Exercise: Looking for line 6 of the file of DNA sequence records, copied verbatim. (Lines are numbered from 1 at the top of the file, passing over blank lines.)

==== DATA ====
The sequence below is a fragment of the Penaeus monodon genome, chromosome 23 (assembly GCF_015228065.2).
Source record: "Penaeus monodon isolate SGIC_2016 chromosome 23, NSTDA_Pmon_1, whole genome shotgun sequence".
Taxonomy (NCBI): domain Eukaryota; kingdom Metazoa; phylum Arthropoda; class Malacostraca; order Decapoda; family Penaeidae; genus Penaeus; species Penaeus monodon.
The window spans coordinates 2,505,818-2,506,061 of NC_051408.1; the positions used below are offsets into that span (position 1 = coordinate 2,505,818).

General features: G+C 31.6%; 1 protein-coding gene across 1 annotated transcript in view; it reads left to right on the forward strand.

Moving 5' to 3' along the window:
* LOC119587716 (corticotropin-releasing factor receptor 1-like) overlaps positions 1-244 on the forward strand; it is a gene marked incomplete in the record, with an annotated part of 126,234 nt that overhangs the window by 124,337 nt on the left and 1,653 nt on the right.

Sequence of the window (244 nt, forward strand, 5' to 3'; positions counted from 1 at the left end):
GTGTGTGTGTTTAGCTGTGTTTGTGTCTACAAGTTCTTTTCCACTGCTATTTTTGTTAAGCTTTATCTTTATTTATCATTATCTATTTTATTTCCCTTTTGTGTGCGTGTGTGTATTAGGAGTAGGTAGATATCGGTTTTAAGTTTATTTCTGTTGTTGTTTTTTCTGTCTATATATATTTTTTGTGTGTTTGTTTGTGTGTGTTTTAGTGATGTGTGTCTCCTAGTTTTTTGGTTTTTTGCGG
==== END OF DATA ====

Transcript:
Moving 5' to 3' along the window: